For years I would not use the word “compromise” when talking about how to reach agreements. I held to the common idea that a compromise is an agreement where each party goes away unhappy, feeling they gave away too much or received too little. In other words, compromise meant both parties lost.

Over time, however, I have learned that a smart compromise might forfeit a favored solution without sacrificing the underlying values. To compromise is to make a deal between different parties where each party gives up part of what they wanted, but still gets what they need. a large concession from the less interested/invested one.cession from the

Successful compromise requires flexibility and clarity by both sides about which things are most important to them. Take time to prioritize needs; get very clear about what can be let go and what needs to be kept. Unless both parties do this well, the agreement won’t last: resentment will build and the conflict will resurface.

Compromise becomes necessary when ideals meet reality – once we get down to the specifics, trade-offs must be made, often involving limits of time & money. No one gets everything they want; everyone has to give up something. The key to a lasting solution is to give up the things that are least important to you, and to include the things most important to the other party.

Compromise requires communication and negotiation. Parties share their solutions and participate in a process of give and take until each can live with the resulting solution. Complicated or emotionally fraught issues usually require a series of these conversations during which everyone clarifies what is most important to them. Invariably, this process involves learning more about each party’s values, and often requires that each “side” lets go of their least important positions while discovering new solutions that meet their needs as well, or better than, any of the original solutions.

Compromise often involves changing perspective on a problem. Using the example of the long-running conflict over the Ellensburg middle school, when the issue was discussed only on the level of solutions, the choices were limited to the mutually exclusive options of building a new school or fixing the old one. Emotions ran high. One side had to win, the other had to lose.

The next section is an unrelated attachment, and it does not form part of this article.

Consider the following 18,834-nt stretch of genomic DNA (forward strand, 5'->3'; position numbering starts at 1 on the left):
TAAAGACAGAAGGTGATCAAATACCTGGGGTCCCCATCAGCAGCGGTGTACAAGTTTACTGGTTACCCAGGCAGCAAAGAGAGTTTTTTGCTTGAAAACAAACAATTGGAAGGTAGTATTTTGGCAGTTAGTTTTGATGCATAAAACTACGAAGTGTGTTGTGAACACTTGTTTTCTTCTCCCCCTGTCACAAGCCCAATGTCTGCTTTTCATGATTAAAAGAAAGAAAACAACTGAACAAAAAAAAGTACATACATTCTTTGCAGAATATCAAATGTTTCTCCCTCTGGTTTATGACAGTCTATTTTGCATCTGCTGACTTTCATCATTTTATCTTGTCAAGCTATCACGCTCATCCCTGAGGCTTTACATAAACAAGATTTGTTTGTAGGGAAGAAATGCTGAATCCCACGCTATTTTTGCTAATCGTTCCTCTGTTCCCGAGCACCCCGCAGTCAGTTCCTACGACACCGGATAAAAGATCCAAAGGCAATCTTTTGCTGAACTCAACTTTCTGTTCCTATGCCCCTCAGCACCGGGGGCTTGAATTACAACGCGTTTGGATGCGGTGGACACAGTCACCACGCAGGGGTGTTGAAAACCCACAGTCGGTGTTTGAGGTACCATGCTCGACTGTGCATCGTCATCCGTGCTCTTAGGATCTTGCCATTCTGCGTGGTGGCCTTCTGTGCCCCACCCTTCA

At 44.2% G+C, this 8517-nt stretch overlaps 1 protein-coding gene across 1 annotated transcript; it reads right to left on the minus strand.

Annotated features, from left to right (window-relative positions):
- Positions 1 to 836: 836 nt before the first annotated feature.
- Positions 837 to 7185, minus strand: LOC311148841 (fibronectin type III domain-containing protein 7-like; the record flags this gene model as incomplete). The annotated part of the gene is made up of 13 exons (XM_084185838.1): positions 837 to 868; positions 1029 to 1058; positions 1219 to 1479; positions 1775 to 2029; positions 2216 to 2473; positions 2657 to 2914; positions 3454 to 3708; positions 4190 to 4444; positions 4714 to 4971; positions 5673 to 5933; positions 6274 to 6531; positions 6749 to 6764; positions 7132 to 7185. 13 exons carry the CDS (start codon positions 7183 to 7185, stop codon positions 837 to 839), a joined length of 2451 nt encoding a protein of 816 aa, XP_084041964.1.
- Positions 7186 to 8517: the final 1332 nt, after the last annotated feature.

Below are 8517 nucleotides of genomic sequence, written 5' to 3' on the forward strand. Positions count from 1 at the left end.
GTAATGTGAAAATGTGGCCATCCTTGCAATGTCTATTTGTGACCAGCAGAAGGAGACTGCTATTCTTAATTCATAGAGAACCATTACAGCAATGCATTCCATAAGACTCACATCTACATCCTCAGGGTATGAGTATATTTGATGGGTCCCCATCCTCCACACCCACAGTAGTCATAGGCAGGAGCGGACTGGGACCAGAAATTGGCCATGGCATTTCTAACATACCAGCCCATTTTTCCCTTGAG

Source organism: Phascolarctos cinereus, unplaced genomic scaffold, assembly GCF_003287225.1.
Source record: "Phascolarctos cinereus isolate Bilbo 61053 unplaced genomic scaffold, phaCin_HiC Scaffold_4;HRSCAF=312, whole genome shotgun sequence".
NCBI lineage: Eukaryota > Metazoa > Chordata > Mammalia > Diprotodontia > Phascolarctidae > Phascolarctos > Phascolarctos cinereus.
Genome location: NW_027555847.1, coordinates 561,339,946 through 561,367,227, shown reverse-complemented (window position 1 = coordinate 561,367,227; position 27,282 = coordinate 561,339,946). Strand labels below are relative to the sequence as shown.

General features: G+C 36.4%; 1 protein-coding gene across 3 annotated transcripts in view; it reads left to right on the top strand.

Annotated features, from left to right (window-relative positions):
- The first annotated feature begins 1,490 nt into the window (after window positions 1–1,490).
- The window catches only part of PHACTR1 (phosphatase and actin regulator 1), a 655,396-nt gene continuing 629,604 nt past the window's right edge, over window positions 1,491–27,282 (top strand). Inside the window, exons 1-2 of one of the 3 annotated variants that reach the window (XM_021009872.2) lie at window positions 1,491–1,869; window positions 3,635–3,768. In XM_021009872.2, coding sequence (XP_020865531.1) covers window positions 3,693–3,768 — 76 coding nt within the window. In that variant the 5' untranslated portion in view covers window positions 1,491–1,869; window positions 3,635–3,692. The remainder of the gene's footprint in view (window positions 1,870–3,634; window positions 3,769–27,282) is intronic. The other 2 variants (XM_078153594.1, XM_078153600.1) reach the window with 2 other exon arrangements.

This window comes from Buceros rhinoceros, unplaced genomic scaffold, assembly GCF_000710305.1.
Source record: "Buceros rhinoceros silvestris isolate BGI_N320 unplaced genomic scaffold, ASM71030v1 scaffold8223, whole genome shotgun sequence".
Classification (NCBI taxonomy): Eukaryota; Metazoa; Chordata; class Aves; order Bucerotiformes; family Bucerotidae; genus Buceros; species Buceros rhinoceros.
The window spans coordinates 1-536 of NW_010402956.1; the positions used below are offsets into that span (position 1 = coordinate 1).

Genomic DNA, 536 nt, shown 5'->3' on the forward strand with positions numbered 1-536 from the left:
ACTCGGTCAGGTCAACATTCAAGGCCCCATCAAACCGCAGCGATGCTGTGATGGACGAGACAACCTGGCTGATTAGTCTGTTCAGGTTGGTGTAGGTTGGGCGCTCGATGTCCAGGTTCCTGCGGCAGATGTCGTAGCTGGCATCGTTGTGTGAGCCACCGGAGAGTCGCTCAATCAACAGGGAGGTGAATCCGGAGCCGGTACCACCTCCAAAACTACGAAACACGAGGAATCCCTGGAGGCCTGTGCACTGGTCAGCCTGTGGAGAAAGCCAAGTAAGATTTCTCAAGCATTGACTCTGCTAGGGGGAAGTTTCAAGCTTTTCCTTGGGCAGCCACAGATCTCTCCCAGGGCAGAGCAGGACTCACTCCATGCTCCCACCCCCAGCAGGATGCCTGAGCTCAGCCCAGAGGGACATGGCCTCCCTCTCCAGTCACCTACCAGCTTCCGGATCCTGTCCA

Viewed from the perspective of the underlying values, however, a blend became possible; portions of one solution could be combined with portions of another to craft something that would work. This new solution could be tweaked to take into account the realities of the situation; including what taxpayers were willing to pay, the disposition of the current Morgan building, and the need to win the support of at least 60% of voters in the district. Also, issues concerning the student curricular needs for performing arts, classroom size and configuration, State requirements, safety considerations, and parking had to be considered as well.

The key to creating a lasting and livable compromise is understanding the difference between being wedded to a given solution (“my way or the highway”) and each party knowing and standing up for their values. At the level of values, there is always much more compatibility between parties than one would expect from the warring positions. In the middle school example, some of the shared values behind each of the initial positions were the importance of a good education and an affordable cost for taxpayers. Once these compatible interests were discovered, it was possible to dream-up new solutions that met all of the deeply important values of all parties.

Compromise doesn’t have to be a dirty word. Yes, we have to give up our ideal solution, but we don’t have to give up things that are deeply important to us.